US Ambassador to the United Nations Nikki Haley said yesterday that human rights violations have triggered conflict in Syria, stifled dissent in Burundi and led to repression in Myanmar. But Russia and China have disputed her contention that human rights violations are a main driver of conflicts.
The Indian-American Haley also said the next international crisis could come from North Korea, Iran or Cuba where human rights are widely disregarded.
Human Rights Watch, an international non-governmental organisation that conducts research and advocacy on human rights, have questioned the Trump administration’s decision to focus on human rights at the UN Security Council in light of its own actions.
The United States holds the UN Security Council presidency this month and initially wanted the debate under a new agenda item for the council entitled ‘Human Rights and International Peace and Security’. But many council members didn’t want the UN’s most powerful body, which is charged with ensuring international peace and security, to also focus on human rights.
So in a compromise, the US Mission agreed to hold the meeting under an old agenda item: ‘Maintenance of international peace and security’, with a focus on ‘human rights and prevention of armed conflict’. That still didn’t leave at least half a dozen council members happy, which was reflected in their statements.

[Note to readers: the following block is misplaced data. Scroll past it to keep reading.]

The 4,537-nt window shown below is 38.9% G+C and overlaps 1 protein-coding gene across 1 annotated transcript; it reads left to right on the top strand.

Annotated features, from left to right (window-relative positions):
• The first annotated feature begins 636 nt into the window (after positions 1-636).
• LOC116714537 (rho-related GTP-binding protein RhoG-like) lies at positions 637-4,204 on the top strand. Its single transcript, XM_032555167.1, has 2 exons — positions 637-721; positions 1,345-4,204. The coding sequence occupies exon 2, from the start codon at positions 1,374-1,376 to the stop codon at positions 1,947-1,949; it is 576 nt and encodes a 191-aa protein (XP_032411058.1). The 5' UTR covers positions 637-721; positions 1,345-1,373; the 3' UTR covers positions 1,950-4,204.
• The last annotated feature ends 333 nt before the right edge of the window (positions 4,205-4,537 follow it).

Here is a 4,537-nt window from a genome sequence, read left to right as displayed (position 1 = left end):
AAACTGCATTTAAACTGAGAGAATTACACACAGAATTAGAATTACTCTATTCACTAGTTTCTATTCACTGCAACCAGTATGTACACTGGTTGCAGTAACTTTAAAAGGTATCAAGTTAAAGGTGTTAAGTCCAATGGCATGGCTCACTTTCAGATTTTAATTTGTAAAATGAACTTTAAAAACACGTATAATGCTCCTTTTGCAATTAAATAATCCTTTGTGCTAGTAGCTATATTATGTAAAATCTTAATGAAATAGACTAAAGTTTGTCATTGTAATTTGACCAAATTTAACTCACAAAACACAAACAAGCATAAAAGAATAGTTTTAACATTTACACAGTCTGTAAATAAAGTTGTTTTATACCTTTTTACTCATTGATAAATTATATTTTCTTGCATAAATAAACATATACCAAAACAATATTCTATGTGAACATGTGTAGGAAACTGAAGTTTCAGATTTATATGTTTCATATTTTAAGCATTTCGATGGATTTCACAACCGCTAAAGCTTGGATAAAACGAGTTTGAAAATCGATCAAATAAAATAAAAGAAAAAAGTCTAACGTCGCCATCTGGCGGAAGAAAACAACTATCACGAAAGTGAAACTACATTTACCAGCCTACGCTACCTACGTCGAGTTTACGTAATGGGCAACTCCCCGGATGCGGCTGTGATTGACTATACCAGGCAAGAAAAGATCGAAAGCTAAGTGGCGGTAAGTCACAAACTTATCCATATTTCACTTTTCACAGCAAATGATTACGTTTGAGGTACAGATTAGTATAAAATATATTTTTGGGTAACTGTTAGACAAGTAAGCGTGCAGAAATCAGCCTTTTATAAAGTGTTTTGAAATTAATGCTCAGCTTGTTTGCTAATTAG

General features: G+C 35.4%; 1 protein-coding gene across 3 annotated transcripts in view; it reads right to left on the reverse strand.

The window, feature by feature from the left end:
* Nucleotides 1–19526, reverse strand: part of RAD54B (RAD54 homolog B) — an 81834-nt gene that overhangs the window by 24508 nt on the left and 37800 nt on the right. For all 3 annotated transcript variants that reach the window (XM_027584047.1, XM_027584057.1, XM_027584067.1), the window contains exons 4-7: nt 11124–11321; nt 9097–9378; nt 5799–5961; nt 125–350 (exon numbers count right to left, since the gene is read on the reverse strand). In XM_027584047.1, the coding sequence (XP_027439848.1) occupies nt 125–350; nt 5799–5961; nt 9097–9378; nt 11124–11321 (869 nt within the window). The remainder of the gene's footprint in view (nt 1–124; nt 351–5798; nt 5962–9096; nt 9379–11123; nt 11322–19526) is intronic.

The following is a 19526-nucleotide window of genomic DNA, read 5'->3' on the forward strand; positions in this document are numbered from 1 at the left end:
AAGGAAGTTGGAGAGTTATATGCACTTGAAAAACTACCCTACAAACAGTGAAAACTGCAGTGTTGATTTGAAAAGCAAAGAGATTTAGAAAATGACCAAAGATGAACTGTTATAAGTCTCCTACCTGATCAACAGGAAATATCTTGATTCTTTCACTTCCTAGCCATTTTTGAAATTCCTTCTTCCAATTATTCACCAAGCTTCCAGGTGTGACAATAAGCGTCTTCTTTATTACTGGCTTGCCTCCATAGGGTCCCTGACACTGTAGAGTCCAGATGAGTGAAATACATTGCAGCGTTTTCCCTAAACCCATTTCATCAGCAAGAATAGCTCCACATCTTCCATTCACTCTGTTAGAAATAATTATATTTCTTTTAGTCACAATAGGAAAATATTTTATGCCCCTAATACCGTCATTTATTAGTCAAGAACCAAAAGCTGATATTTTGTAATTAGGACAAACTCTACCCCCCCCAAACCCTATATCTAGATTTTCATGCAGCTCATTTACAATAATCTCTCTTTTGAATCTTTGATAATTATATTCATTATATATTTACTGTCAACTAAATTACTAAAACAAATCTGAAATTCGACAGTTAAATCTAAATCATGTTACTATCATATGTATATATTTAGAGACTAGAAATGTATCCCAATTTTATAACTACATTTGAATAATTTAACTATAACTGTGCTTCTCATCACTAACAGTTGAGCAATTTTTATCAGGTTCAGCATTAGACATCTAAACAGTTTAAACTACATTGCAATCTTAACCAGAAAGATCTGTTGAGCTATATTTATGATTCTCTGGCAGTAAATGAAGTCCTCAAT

Russia’s deputy UN Ambassador Evgeny Zagaynov said the Security Council has no mandate to consider human rights which are discussed elsewhere at the UN. He objected to the US contention that rights violations are “a main precondition for armed conflict” and to its assertion that protecting human rights is “a key instrument” to prevent conflict.
China’s UN Ambassador Liu Jieyi never mentioned the words human rights and dismissed the US statement that rights violations cause conflicts.
China is committed to addressing the root causes of conflicts, he said, and they include “extreme poverty and balanced development, shortage of resources and ethnic and tribal conflicts.” But Haley warned the council that if it fails to take human rights violations and abuses seriously, “they can escalate into real threats to international peace and security.”
“The Security Council cannot continue to be silent when we see widespread violations of human rights,” Haley said. But Akshaya Kumar, the deputy UN director at Human Rights Watch, said that “unless the United States is prepared to seriously address human rights abuses committed by its allies like Saudi Arabia and Iraq, a theoretical debate about human rights issues at the Security Council won’t improve the council’s work.”
“If the Trump administration wants to burnish its reputation on rights it should address problems at home such as its discriminatory travel ban on people from six Muslim majority countries,” she said.
Secretary-General Antonio Guterres told the council that “human rights concerns are intrinsic to maintaining peace and security and essential to informing Security Council deliberations and decision-making”, especially to avert mass atrocities.